I am willing to admit that my critique of No Child Left Behind may sound a bit hysterical. Still, I believe strongly that we must meet our students where they are, and that if we want to increase our rates of retention, we must reconsider what we are doing in our classes and why we do it, as Kevin Gannon has done in his fine recent article in The Chronicle of Higher Education.
So let me begin with an assertion: the students we teach today are no worse or better than the students we have taught before. They are different. They are, indeed, more open-minded than students I have taught in the past, more tolerant, and more creative. They feel more powerfully their commitments to others, and at their best they are so bright, so articulate, so caring, and so smart that I find myself frequently awed by them, wishing that I had a fraction of their potential and their talent when I was their age. The laments I hear about our students, I believe, say as much about us as they do about the students we teach.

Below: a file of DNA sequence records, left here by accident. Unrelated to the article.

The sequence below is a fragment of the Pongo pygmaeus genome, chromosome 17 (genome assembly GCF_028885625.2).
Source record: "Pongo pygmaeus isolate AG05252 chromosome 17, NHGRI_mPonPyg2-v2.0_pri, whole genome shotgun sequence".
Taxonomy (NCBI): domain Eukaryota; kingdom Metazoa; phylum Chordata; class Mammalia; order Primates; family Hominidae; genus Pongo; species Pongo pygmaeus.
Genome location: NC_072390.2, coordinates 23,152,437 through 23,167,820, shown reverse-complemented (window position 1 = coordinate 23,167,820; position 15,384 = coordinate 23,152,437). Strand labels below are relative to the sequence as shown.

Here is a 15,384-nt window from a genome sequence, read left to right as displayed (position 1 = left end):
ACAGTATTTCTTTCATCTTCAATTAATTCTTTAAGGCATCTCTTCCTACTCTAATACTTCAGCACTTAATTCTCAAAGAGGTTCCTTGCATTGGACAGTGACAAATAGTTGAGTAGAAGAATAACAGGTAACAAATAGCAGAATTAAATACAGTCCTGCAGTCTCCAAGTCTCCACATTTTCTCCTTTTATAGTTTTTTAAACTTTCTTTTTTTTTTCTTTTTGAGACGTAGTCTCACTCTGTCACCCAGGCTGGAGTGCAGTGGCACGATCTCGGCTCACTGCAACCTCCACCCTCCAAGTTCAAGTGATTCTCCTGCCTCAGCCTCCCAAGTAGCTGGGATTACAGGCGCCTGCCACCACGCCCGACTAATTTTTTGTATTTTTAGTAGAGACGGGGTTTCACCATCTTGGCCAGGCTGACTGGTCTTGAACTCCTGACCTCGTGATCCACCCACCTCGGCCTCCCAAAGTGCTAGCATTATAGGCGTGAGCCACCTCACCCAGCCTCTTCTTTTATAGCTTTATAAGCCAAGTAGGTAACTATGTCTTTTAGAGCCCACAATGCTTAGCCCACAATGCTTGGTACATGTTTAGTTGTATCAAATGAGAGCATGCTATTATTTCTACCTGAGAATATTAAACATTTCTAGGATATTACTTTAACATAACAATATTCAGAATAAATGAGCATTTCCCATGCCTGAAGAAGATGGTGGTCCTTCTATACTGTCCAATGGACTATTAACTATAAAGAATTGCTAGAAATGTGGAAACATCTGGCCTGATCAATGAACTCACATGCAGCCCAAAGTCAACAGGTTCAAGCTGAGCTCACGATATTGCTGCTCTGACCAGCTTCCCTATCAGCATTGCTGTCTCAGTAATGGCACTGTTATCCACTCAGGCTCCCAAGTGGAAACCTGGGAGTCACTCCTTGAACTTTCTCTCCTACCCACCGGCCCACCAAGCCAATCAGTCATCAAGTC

I have played variations on this theme before. I have complained on this blog about those professors who post student bloopers and make fun of their students’ errors. I have questioned the entire enterprise behind giving grades. I have tried to convey something of the power and the beauty that I find in my students’ most thoughtful work.
So a couple of points:
At my institution, as at colleges across the country, we are more than willing to accept our students’ money. Lots of it. And while I agree that higher education is not something that students purchase on a retail model, and that students are not, strictly speaking, customers, we cannot in good conscience ignore the reality that college attendance poses a significant financial hardship for many students and their families.